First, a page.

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Construction of a New Railway Line

The construction of a new railway track can be divided into three stages.

  • Earth Work
  • Plate Laying
  • Laying of Ballast


Earth Work

  • The formation may be in an embankment or a cutting depending upon the general topography of the area.
  • A formation in an embankment is normally preferred from the point of view of good drainage.
  • The height of embankment above highest water in the area should be at least 60cm.


Plate Laying

  • The operation of laying out of the rails and sleepers over the ready formation is known as plate laying.
  • The point from where the laying of track starts is known as the base and the point upon which the new track is carried out is known as the rail head.
  • Methods of plate laying:
  • Tramline method or side method
  • Telescopic method
  • American method


Laying of Ballast

  • The ballast is normally spread on the railway lines after the embankment has settled well and at least monsoons have passed over it.
  • The work of spread the ballast is done by means of ballast trains, which have special hoopers through which the ballast can be automatically unloaded onto the track.
  • Alternatively, ballast is loaded in wagons of the train and then unloaded at the site into a number of heaps at suitable intervals along the track.
  • Then packing of ballast is done by the workers by means of shovels.


Track Drainage

  • Track drainage can be defined as the interception, collection and disposal of water from, upon or under the track. It is accomplished by installing a proper surface drainage and sub-surface drainage system.
  • Sources of water in a railway track.
  • Surface water due to rain, dew, snow.
  • Seepage water from adjacent area.
  • Moisture sucked up by capillary action resulting in increase of moisture in the subgrade or embankment.
  • Hygroscopic water or held water.
  • Rain water surface.


Track Drainage System

  • A good track drainage system shouls ensure that no water percolates into the track at either the surface or the sub-surface levels.
  • The efficiency of a modern track depends upon the strength and stability of the formation which in turn depends upon the good track drainage.
  • Track drainage should be handled in two distinctive phases:
  • Surface Drainage
  • Sub-surface Drainage


Surface Drainage

  • Surface water due to rain, snow or from adjacent areas should be drained off properly by designing well-planned and effective surface drains.
  • For bank and formation, good quality soil having well graded particles and high internal friction should be used. The soil should not swell or shrink with variation in moisture content.
  • The surface water is first collected in well designed side drains and cross-drains which is further disposed off at the nearest stream or natural water course.
  • Cross drainage structures like culverts and bridges may be necessary for disposing of the surface water.


Sand Piles

  • Sand piles sand drains may be used for the removal of surface water from the embankment. In this method, holes of 30cm diameter and 1.8-3.0m deep are made between two rails and on the sides of the rails in the embankment. These holes are filled with coarse sand thus forming sand piles.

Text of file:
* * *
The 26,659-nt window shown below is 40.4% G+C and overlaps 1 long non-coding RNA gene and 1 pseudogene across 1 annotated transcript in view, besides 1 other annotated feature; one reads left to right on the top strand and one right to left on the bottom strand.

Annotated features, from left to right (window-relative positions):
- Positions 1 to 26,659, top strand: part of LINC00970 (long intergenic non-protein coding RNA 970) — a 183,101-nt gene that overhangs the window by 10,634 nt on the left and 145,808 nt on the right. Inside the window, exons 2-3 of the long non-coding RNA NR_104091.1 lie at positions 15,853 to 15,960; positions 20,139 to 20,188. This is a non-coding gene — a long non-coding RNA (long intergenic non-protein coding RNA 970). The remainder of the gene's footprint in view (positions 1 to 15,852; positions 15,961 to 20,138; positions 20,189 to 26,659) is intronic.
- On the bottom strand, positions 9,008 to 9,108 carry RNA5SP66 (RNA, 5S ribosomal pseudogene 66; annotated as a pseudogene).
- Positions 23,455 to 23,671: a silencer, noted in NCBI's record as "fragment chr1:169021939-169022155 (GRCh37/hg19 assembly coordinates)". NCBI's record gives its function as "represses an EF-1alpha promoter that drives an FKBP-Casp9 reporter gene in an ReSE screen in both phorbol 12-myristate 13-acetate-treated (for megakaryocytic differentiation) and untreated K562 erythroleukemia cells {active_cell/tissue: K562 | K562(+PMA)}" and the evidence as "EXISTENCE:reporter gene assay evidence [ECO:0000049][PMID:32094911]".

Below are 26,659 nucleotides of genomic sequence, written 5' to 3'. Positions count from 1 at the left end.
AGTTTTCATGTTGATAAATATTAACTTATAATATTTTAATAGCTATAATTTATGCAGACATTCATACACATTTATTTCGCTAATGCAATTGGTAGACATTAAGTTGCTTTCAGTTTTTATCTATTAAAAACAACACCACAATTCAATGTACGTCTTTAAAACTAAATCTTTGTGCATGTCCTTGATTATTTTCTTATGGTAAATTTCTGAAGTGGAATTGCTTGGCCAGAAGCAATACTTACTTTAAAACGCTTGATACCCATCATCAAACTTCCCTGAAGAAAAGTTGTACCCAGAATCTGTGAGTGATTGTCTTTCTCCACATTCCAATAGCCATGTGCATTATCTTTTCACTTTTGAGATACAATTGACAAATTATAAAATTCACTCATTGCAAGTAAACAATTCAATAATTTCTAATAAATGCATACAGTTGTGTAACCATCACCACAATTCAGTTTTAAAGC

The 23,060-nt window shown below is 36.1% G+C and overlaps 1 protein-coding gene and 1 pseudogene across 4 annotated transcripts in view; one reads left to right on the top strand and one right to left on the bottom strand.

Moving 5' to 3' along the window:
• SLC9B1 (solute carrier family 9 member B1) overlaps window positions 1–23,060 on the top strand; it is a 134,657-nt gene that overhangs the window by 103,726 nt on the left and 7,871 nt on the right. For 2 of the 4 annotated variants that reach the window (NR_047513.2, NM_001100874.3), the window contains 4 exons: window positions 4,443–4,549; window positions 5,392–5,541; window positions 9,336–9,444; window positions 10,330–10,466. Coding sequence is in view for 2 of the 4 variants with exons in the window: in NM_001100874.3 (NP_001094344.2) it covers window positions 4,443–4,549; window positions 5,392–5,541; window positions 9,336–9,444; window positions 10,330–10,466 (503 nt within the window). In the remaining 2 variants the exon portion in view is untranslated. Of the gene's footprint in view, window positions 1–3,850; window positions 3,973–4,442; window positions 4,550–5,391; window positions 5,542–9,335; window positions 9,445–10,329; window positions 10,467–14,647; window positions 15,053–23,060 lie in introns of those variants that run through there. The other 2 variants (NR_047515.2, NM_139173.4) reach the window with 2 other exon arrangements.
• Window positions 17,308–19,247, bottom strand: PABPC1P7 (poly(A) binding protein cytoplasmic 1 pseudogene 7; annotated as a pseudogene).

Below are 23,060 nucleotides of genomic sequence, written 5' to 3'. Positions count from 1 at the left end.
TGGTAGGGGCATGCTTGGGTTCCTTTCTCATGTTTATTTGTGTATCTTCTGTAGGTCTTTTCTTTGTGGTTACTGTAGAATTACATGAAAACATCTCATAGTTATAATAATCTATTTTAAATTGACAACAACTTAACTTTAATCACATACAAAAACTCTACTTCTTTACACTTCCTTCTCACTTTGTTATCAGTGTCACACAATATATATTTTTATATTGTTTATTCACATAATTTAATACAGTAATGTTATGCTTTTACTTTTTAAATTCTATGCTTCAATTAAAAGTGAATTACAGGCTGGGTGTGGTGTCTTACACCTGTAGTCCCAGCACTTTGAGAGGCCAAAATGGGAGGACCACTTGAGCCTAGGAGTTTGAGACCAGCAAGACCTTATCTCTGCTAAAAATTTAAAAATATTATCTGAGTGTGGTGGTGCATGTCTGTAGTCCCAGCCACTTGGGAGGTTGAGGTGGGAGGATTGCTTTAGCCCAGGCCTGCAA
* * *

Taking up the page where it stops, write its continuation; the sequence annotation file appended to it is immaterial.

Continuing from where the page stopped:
• Functions of sand piles are:
  • To support the track.
  • Sand Piles compact the soil and provide mechanical support to the subgrade just like wooden piles.
  • The drainage of the subgrade also improves, as water rises to the surface through the sand piles by capillary action and evaporates.


Side drains

  • Side drains should be provided along the track cutting and zero fill locations, where in the cess level is not above the ground level
  • Side drain must have an adequate gradient and cross section to enable the free flow of collected water.
  • All side drains should be provided with concrete lining.


Objectives of maintenance of railway track

  • The strength of track structure goes on reducing due to high speed of heavy axle loads and repetition of loads.
  • The track structure is subjected to other deteriorating effects like rain water, of sun and wind. The wear and tear of rails and rolling stock is bound to take place.
  • The track structure has to bear so many other curvatures, speed and load particularly on curves, points and crossings.


Advantage of Good Maintenance

  • The life of both track as well as of rolling stock increases.
  • The journey becomes easy and comfortable.
  • Increase in safety.
  • Saving in operating costs as fuel consumption is less.
  • Higher speed of trains is achieved.


Types of Maintenance

  • Daily maintenance
  • Periodical maintenance


Daily Maintenance

  • Maintenance is carried out by the full time staff maintained throughout the year. The use of maintenance gangs, all along the railway track, is made. The railway track is divided into suitable sectons5-6km length.
  • To check the rail gauge.
  • To check the joints.
  • To check the fittings of sleepers and rails.


Periodical Maintenance

  • Periodic maintenance is carried out after an interval of two or three years.
  • Levelling of rails
  • Track alignment
  • Gauge
  • Proper Drainage Track Components
  • Points and crossings

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